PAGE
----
I was planning on having palette cycling for the conveyor belts (DMEnduro's idea, as mentioned in my first post) as well as for appliance steam and possibly for the sous-chefs' animations. So why not have poofs of smoke (palette cycled) as each food item disappears? This will certainly add an aura of mysticism to the proceedings, which is highly appropriate given that the Sphynx from Wonderboy in Monsterland is Chairman Kaga's analog in this game. (I was thinking - who is weird and has a kick-ass outfit?)

The other idea I had involves heavy compromises and lots of work, and might not solve the problem of excess VRAM updates. It involves keeping the code for animating player 1 untouched (the six tiles appropriate to the character's direction and animation frame are loaded into VRAM) , while for the other player, all possible tiles are loaded into VRAM. The latter case is how I had initially coded the animation, but with 6 tiles per player, 8 possible directions and 3 animation frames, for two players that added up to 288 spots in VRAM taken up. Oops. But I already have this code. This would limit the number of foods to 26.

The more I think of this other option, the less I like it. I want a fairly broad palette of foodstuffs so it'll be hard to make the same dish twice. Plus, as I mentioned, I like the smoke.

Tuesday, May 8, 2007

That will bring us back to d'oh.

I hardware-tested a version of my rom with a single food belt, along with player 1, 2, and the belt's VRAM updates all de-synchronized - I'm not even throwing in the second belt here. And whenever one player does tight little circles, the food graphics get garbled. I haven't even tested player 2 moving.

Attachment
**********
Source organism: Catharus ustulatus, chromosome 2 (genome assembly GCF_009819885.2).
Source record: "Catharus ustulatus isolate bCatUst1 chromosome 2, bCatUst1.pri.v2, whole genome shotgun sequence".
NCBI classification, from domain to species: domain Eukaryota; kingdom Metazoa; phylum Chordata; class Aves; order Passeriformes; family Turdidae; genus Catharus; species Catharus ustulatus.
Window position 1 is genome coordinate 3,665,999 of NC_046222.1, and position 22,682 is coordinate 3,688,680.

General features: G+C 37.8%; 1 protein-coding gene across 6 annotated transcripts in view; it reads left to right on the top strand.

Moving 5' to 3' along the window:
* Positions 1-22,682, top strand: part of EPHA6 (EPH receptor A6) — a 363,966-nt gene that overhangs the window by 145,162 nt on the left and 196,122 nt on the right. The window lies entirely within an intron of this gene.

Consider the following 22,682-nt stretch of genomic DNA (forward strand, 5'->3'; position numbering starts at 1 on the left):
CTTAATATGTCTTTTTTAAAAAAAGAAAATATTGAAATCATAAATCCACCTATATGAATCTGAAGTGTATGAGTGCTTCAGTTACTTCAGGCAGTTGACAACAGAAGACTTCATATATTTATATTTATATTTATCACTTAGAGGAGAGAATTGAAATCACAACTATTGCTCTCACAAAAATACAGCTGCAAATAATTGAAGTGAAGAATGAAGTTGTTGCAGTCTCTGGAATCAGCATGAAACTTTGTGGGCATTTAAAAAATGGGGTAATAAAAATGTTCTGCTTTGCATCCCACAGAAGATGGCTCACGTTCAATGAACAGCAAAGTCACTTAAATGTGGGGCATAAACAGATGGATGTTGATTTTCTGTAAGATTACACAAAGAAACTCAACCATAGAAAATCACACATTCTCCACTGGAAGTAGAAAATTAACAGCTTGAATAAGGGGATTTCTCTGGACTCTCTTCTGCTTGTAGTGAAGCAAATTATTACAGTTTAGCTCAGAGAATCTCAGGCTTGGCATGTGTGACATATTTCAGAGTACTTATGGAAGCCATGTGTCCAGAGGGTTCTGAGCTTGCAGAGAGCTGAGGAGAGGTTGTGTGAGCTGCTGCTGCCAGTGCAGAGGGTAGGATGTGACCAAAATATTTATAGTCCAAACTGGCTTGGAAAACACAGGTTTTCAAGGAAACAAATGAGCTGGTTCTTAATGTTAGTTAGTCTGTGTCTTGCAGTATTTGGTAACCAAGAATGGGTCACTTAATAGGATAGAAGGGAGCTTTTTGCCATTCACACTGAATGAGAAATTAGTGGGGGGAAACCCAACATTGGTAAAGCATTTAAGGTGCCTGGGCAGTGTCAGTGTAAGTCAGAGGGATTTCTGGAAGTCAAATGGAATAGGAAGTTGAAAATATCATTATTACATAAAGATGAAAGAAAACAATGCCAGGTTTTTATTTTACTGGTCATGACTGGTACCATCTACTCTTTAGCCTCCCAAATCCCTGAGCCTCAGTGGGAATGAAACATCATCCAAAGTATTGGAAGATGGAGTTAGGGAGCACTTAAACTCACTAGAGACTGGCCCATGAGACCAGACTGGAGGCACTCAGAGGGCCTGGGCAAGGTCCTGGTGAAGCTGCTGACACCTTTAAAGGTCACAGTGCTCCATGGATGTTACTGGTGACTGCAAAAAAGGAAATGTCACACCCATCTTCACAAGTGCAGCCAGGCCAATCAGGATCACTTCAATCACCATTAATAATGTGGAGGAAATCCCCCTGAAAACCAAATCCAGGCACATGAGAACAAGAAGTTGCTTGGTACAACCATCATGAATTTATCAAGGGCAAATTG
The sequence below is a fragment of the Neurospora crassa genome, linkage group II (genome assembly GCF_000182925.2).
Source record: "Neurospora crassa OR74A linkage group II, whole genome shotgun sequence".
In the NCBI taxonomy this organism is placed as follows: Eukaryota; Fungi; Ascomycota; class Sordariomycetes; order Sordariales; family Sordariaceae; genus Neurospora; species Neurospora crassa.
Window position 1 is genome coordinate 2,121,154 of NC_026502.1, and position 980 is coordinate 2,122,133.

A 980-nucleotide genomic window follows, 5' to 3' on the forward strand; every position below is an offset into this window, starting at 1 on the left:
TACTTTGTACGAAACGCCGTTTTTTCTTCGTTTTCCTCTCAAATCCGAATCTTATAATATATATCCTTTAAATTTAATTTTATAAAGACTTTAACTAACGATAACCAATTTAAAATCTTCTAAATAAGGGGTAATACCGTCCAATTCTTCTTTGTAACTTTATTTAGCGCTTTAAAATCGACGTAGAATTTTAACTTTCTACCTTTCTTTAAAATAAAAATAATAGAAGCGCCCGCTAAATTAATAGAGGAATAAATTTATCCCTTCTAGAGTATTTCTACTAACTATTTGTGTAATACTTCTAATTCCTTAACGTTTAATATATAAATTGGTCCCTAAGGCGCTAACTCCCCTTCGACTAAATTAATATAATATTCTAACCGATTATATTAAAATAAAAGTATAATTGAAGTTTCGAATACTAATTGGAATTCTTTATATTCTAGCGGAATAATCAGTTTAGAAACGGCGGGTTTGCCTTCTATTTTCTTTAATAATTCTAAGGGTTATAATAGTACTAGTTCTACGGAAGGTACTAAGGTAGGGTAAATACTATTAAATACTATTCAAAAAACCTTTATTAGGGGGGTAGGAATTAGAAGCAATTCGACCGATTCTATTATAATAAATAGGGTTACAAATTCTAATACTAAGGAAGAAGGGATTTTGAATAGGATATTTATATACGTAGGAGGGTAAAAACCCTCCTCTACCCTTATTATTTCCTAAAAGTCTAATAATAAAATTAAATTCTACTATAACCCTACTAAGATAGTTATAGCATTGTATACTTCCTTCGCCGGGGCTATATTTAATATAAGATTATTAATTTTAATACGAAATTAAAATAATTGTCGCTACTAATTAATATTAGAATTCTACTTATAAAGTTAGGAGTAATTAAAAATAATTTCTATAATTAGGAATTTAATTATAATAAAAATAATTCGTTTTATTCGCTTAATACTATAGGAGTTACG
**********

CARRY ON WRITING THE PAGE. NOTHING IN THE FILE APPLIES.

This forces me to come up with another mechanism for food availability. I was thinking of having a magic pantry, where food disappears after some time. Foods could be tiles until they were picked up. I could decrease the length of that interval as the game progresses to increase difficulty.

Anyone out there have any Wonderboy in Monsterland game saves? I need to do some research...

Saturday, May 5, 2007

Video Killed the Lazy Coder

What a week! I hardly had any time at work for lunch, which is when I do most of my productive coding (I don't eat lunch, so food doesn't slow me down - ironic for what I am actually coding). Then I had long rehearsals (I sing) on three nights. Not my best coding week.

But I did get the video up. Thanks, anonymous! In case you're interested, eSMS 1.04 works great for recording videos. I just wish I remembered the codec that worked.

The bizarre bug with diagonally-moving players is not an issue on real hardware, since I checked using my Tototek cartridge on my Master Gear/Game Gear. By the way, I get a Software Error on my SMS when I use the Tototek cartridge - I think it might be problem with the physical dimensions of the cart's PCB. But I can try running this on my Power Base Converter, since I have used the Tototek cart on that successfully.

I did begin trying to get the second conveyor belt up and running, but I always have trouble remembering how it works. I have all of the coordinates for belt 1 in the rom (belt 2 uses the same coordinates, of course, except the x coordinates are shifted to the right), and the program just cycles through them. When it reaches the end, it shifts all of the food identities down one and adds another after accessing the random number generator. But my code is getting a tad unwieldy, and it is getting really hard for me to throw stuff in. Did I mention the only formal computer training I have is:
  1. A computation biology course I took in grad school where I learned how to use BLAST and Expasy and a couple of DNA and protein sequence analysis programs (that other people wrote) and
  2. A LOGO course in high school?
So it might take a while, but I'll get it.

You'll notice in the video that I have no code that checks whether a food type is already present on screen. That function is definitely on my to-do list.

I hope you enjoy the video. You might notice some 1's and 0's on the top of the screen; those are just for debugging purposes. Pay no attention to the man behind the curtains.